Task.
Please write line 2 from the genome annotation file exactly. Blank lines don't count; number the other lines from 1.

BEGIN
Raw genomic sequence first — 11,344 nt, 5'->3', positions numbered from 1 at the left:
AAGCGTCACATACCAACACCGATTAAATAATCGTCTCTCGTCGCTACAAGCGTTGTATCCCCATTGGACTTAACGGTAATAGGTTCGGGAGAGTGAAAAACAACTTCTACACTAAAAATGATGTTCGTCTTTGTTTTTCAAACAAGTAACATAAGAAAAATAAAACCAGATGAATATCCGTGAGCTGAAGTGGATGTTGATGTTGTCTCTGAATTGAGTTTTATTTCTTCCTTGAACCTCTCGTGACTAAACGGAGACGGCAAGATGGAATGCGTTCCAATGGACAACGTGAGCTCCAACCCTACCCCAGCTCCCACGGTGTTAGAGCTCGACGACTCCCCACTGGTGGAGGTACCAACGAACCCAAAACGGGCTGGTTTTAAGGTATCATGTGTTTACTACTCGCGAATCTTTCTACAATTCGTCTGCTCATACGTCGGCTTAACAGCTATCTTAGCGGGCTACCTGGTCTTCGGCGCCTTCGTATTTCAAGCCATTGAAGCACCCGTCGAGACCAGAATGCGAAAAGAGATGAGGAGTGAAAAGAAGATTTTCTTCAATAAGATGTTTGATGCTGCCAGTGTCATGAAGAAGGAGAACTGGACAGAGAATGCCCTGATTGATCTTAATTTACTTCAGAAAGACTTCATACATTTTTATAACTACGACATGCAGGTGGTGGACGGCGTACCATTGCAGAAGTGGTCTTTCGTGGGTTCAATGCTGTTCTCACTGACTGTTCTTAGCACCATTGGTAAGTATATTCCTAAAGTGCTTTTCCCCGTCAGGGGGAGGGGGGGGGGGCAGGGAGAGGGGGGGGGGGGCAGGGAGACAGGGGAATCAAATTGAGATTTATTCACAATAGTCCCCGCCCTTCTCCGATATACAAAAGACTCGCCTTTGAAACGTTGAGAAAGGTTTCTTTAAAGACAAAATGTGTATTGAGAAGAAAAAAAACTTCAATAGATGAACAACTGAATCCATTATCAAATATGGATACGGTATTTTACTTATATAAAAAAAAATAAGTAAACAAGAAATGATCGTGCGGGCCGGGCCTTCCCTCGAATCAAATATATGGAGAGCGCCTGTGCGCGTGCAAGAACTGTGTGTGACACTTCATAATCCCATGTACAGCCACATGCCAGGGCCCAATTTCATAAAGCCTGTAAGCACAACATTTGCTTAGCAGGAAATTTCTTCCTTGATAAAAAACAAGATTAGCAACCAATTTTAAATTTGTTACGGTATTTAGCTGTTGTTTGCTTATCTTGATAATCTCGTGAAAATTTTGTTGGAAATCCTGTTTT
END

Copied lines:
AAGCGTCACATACCAACACCGATTAAATAATCGTCTCTCGTCGCTACAAGCGTTGTATCCCCATTGGACTTAACGGTAATAGGTTCGGGAGAGTGAAAAACAACTTCTACACTAAAAATGATGTTCGTCTTTGTTTTTCAAACAAGTAACATAAGAAAAATAAAACCAGATGAATATCCGTGAGCTGAAGTGGATGTTGATGTTGTCTCTGAATTGAGTTTTATTTCTTCCTTGAACCTCTCGTGACTAAACGGAGACGGCAAGATGGAATGCGTTCCAATGGACAACGTGAGCTCCAACCCTACCCCAGCTCCCACGGTGTTAGAGCTCGACGACTCCCCACTGGTGGAGGTACCAACGAACCCAAAACGGGCTGGTTTTAAGGTATCATGTGTTTACTACTCGCGAATCTTTCTACAATTCGTCTGCTCATACGTCGGCTTAACAGCTATCTTAGCGGGCTACCTGGTCTTCGGCGCCTTCGTATTTCAAGCCATTGAAGCACCCGTCGAGACCAGAATGCGAAAAGAGATGAGGAGTGAAAAGAAGATTTTCTTCAATAAGATGTTTGATGCTGCCAGTGTCATGAAGAAGGAGAACTGGACAGAGAATGCCCTGATTGATCTTAATTTACTTCAGAAAGACTTCATACATTTTTATAACTACGACATGCAGGTGGTGGACGGCGTACCATTGCAGAAGTGGTCTTTCGTGGGTTCAATGCTGTTCTCACTGACTGTTCTTAGCACCATTGGTAAGTATATTCCTAAAGTGCTTTTCCCCGTCAGGGGGAGGGGGGGGGGGCAGGGAGAGGGGGGGGGGGGCAGGGAGACAGGGGAATCAAATTGAGATTTATTCACAATAGTCCCCGCCCTTCTCCGATATACAAAAGACTCGCCTTTGAAACGTTGAGAAAGGTTTCTTTAAAGACAAAATGTGTATTGAGAAGAAAAAAAACTTCAATAGATGAACAACTGAATCCATTATCAAATATGGATACGGTATTTTACTTATATAAAAAAAAATAAGTAAACAAGAAATGATCGTGCGGGCCGGGCCTTCCCTCGAATCAAATATATGGAGAGCGCCTGTGCGCGTGCAAGAACTGTGTGTGACACTTCATAATCCCATGTACAGCCACATGCCAGGGCCCAATTTCATAAAGCCTGTAAGCACAACATTTGCTTAGCAGGAAATTTCTTCCTTGATAAAAAACAAGATTAGCAACCAATTTTAAATTTGTTACGGTATTTAGCTGTTGTTTGCTTATCTTGATAATCTCGTGAAAATTTTGTTGGAAATCCTGTTTT